In “Measuring Evangelicalism: Consequences of Different Operationalization Strategies,” which is featured in the latest issue of the Journal for the Scientific Study of Religion, co-authors D. Michael Lindsay and Conrad Hackett report that depending on how one defines an “evangelical”—based on denominational affiliation, self-classification, or specific religious beliefs—this group’s political impact can vary widely. According to a press release announcing the study:
“In this election year, there is much debate over whether Sen. Obama can shave off enough evangelical votes to carry certain swing states, said Rice’s D. Michael Lindsay, one of the researchers. “That depends a great deal on which poll you are looking at and, more importantly, how the survey defines the evangelical population.”[…]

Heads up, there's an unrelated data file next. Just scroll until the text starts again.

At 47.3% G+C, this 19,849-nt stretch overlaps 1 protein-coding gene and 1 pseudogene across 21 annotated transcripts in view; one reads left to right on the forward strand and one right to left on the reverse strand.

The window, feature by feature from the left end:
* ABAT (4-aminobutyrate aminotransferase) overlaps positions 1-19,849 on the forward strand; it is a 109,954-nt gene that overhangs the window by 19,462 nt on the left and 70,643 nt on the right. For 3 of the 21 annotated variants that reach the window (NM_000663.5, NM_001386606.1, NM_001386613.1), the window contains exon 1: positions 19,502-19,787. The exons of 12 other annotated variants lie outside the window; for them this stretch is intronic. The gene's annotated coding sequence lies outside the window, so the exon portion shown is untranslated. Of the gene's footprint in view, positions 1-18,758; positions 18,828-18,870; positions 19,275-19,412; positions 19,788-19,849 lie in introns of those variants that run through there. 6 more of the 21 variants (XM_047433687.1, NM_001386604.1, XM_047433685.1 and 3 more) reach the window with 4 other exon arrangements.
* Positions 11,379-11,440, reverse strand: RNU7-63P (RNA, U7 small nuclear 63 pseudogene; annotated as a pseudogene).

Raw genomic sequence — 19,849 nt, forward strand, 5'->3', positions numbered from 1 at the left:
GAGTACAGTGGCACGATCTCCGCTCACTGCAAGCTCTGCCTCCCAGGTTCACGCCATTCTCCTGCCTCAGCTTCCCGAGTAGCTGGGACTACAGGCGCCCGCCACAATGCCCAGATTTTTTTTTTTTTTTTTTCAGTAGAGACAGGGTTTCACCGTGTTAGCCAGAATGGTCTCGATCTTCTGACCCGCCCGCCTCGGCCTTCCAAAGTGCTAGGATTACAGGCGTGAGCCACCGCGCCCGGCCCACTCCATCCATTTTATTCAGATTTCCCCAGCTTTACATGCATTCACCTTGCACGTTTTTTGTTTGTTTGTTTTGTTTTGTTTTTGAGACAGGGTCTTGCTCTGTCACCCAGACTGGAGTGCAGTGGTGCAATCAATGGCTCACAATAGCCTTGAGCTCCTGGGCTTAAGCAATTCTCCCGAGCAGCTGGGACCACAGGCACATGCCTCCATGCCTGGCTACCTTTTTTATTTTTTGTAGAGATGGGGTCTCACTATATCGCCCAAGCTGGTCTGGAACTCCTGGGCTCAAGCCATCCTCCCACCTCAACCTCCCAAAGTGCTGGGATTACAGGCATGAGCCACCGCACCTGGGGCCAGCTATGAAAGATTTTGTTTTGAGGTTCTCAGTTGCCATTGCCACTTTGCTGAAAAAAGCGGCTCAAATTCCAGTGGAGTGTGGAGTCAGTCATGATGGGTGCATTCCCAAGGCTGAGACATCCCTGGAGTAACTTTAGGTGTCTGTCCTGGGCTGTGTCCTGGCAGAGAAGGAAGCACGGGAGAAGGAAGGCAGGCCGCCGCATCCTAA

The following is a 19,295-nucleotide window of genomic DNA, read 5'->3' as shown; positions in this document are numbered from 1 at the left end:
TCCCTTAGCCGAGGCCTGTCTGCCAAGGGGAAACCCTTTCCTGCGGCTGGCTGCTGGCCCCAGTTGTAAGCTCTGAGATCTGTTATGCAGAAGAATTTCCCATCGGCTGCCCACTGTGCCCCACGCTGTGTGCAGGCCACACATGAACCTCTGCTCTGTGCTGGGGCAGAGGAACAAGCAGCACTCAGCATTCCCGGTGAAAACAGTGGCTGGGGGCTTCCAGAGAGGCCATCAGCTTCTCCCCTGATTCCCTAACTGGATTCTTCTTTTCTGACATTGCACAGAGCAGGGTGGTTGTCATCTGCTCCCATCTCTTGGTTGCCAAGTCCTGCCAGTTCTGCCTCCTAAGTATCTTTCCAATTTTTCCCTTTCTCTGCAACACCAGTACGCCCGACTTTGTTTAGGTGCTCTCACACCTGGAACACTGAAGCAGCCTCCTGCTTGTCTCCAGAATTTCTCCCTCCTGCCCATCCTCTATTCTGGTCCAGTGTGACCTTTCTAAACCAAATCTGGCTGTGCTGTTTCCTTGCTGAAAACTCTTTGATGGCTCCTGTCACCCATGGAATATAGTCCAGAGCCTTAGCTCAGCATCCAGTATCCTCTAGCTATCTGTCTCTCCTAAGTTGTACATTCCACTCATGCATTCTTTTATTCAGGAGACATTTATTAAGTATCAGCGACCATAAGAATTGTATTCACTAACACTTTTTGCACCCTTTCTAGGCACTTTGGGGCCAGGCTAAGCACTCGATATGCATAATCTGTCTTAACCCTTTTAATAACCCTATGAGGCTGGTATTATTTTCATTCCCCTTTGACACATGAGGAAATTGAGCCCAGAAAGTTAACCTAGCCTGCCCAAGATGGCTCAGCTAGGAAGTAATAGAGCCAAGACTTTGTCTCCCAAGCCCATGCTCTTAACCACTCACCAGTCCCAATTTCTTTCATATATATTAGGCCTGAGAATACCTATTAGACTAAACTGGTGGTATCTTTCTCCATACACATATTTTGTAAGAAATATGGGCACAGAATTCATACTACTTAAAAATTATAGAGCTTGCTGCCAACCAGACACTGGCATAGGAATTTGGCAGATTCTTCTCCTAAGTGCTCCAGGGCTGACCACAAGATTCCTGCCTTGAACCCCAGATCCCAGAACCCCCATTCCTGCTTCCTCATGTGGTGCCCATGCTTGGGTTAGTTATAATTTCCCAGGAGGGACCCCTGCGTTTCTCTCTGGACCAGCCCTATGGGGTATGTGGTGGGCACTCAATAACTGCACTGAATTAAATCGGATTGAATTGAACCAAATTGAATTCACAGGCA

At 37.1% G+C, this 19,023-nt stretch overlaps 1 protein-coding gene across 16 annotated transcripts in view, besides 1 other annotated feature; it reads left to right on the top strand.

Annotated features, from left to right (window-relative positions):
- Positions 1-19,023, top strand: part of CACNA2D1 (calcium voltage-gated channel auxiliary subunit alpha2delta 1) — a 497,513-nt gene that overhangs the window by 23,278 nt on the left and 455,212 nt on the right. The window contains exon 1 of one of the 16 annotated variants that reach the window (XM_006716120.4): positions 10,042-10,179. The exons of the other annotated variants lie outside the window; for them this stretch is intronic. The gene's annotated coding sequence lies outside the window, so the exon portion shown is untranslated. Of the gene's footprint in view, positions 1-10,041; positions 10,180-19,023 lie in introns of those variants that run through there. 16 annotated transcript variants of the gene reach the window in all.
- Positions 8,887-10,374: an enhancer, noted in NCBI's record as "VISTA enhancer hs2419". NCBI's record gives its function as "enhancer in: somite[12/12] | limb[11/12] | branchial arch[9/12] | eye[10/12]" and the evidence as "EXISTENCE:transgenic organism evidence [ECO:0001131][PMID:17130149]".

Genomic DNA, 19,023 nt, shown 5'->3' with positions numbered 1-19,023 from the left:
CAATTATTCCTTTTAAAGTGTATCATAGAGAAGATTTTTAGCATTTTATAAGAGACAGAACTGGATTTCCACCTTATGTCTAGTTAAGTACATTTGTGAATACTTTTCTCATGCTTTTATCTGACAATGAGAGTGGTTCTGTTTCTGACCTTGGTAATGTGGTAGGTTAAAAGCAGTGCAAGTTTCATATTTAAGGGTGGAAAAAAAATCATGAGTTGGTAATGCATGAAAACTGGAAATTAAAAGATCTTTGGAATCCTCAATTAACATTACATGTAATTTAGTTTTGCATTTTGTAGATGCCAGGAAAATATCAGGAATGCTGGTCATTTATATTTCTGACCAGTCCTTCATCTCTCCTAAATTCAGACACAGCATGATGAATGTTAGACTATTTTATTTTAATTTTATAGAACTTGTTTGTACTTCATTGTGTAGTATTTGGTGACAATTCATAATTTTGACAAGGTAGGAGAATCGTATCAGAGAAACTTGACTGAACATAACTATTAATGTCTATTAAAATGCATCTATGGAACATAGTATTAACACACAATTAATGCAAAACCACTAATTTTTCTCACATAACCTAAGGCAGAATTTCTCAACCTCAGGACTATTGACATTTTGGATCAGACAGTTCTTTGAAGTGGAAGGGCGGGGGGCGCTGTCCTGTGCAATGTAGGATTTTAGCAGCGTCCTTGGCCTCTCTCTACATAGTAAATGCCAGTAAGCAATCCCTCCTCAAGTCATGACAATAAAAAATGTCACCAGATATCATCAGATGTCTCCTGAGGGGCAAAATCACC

“Evangelicals continue to be the most organized constituency of the Republican Party,” Lindsay said. “However, Democrats have made unprecedented efforts to woo religious voters. They won’t win the votes of all evangelicals, but in a tight election year, they don’t have to — only a few are needed. The perception over whether evangelicals are remaining loyal Republicans or are leaning Democratic depends, in great measure, on which survey is being cited. Evangelicals are the most discussed but least defined population among the American electorate.”
Read the executive summary of the report here.